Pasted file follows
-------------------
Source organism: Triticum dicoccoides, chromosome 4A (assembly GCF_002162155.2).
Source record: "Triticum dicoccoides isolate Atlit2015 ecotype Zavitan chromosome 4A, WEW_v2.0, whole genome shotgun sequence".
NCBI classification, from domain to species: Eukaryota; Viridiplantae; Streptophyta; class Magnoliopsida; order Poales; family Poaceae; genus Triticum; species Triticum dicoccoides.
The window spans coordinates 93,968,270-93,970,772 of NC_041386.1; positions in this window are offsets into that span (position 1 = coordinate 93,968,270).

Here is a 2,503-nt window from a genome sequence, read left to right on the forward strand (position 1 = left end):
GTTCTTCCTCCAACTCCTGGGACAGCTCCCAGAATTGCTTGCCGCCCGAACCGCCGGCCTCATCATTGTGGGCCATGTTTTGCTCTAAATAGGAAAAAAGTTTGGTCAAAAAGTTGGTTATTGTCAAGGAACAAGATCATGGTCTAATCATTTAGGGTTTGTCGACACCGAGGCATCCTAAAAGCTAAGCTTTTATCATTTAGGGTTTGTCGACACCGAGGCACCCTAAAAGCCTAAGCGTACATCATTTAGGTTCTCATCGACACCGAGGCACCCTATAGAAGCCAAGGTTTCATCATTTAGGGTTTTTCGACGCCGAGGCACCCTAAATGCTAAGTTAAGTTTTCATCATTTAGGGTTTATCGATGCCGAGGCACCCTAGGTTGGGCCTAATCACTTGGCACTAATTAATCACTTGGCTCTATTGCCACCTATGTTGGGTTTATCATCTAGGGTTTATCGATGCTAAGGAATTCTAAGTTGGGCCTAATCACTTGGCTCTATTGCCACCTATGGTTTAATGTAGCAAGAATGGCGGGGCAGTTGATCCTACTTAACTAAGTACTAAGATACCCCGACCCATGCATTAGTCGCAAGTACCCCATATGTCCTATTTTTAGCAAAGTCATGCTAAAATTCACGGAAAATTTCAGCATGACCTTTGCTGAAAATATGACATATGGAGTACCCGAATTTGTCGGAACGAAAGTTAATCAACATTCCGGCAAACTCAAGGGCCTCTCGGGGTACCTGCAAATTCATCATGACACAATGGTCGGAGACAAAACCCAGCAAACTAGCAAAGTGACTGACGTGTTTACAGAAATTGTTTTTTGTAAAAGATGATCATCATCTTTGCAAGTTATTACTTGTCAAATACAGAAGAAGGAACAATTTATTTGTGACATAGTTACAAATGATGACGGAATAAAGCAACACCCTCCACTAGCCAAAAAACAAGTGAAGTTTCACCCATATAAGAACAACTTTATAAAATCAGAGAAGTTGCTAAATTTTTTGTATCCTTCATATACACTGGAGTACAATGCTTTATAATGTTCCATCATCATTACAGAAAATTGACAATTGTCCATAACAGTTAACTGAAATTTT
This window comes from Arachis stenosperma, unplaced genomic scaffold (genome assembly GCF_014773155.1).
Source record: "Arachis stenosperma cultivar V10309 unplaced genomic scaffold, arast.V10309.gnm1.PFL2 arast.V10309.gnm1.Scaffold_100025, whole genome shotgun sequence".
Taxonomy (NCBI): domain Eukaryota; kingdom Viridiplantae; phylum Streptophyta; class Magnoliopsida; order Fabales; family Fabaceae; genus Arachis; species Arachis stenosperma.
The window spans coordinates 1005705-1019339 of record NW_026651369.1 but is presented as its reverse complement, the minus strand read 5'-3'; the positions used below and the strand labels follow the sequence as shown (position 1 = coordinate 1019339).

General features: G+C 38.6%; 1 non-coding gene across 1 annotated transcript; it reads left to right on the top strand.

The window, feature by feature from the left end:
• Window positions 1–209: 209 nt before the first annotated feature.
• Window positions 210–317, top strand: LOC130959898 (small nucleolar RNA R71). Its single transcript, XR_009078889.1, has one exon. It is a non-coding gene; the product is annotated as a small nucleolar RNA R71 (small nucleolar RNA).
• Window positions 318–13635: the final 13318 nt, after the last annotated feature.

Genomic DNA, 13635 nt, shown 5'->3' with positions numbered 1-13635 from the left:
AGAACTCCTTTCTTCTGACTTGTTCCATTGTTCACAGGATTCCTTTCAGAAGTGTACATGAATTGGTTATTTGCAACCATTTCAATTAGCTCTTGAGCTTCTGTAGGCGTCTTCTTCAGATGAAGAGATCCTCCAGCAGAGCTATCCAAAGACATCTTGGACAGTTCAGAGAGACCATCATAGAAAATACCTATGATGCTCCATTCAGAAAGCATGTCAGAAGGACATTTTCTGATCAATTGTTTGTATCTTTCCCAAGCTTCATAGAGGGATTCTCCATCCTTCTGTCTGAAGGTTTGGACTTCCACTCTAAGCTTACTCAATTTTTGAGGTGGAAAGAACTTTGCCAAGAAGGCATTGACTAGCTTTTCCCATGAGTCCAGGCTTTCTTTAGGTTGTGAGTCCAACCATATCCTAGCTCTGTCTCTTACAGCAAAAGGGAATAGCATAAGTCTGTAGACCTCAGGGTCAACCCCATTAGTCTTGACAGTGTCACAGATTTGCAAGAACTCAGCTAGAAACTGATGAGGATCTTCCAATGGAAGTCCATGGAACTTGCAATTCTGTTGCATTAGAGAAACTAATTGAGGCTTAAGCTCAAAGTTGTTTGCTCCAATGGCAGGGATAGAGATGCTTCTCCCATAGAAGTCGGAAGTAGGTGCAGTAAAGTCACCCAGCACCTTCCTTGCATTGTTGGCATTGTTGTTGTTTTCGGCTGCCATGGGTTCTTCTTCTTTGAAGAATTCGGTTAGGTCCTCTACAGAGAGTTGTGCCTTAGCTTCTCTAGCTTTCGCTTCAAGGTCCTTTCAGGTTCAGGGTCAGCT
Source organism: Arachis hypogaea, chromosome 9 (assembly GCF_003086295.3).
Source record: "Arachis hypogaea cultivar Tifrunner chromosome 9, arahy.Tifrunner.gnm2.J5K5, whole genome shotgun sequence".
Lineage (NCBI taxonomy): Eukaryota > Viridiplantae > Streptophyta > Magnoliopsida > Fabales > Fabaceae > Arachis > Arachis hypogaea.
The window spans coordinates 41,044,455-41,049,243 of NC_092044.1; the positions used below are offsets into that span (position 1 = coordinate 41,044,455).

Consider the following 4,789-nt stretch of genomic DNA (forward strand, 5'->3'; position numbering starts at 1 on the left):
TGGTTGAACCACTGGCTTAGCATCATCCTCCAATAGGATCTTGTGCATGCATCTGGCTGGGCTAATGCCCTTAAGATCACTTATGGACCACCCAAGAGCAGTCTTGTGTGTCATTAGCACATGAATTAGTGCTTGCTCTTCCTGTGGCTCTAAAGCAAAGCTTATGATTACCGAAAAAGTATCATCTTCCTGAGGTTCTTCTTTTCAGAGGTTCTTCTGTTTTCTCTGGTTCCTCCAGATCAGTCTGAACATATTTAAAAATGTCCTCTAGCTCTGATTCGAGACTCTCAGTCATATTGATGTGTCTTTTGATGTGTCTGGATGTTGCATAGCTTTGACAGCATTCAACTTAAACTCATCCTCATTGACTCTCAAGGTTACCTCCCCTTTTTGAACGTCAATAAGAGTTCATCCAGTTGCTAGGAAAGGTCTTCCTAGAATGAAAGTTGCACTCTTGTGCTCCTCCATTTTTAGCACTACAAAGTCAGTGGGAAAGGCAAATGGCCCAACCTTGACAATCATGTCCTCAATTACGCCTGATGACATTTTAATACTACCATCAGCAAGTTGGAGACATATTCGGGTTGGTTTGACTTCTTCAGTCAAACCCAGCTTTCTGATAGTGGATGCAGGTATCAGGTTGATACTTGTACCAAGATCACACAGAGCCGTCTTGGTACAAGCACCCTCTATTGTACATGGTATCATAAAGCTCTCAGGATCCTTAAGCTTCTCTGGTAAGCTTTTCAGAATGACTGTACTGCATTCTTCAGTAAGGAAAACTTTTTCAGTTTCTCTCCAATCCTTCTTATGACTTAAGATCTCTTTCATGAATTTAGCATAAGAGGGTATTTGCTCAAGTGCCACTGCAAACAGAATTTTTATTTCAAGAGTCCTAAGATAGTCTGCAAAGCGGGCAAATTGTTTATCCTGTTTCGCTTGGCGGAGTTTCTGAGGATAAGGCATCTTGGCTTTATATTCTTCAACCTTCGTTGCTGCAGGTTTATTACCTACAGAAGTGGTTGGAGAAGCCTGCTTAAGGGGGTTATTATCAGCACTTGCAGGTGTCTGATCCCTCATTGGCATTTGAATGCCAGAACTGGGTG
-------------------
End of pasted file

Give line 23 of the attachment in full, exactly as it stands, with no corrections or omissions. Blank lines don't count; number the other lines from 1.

TGGTTGAACCACTGGCTTAGCATCATCCTCCAATAGGATCTTGTGCATGCATCTGGCTGGGCTAATGCCCTTAAGATCACTTATGGACCACCCAAGAGCAGTCTTGTGTGTCATTAGCACATGAATTAGTGCTTGCTCTTCCTGTGGCTCTAAAGCAAAGCTTATGATTACCGAAAAAGTATCATCTTCCTGAGGTTCTTCTTTTCAGAGGTTCTTCTGTTTTCTCTGGTTCCTCCAGATCAGTCTGAACATATTTAAAAATGTCCTCTAGCTCTGATTCGAGACTCTCAGTCATATTGATGTGTCTTTTGATGTGTCTGGATGTTGCATAGCTTTGACAGCATTCAACTTAAACTCATCCTCATTGACTCTCAAGGTTACCTCCCCTTTTTGAACGTCAATAAGAGTTCATCCAGTTGCTAGGAAAGGTCTTCCTAGAATGAAAGTTGCACTCTTGTGCTCCTCCATTTTTAGCACTACAAAGTCAGTGGGAAAGGCAAATGGCCCAACCTTGACAATCATGTCCTCAATTACGCCTGATGACATTTTAATACTACCATCAGCAAGTTGGAGACATATTCGGGTTGGTTTGACTTCTTCAGTCAAACCCAGCTTTCTGATAGTGGATGCAGGTATCAGGTTGATACTTGTACCAAGATCACACAGAGCCGTCTTGGTACAAGCACCCTCTATTGTACATGGTATCATAAAGCTCTCAGGATCCTTAAGCTTCTCTGGTAAGCTTTTCAGAATGACTGTACTGCATTCTTCAGTAAGGAAAACTTTTTCAGTTTCTCTCCAATCCTTCTTATGACTTAAGATCTCTTTCATGAATTTAGCATAAGAGGGTATTTGCTCAAGTGCCACTGCAAACAGAATTTTTATTTCAAGAGTCCTAAGATAGTCTGCAAAGCGGGCAAATTGTTTATCCTGTTTCGCTTGGCGGAGTTTCTGAGGATAAGGCATCTTGGCTTTATATTCTTCAACCTTCGTTGCTGCAGGTTTATTACCTACAGAAGTGGTTGGAGAAGCCTGCTTAAGGGGGTTATTATCAGCACTTGCAGGTGTCTGATCCCTCATTGGCATTTGAATGCCAGAACTGGGTG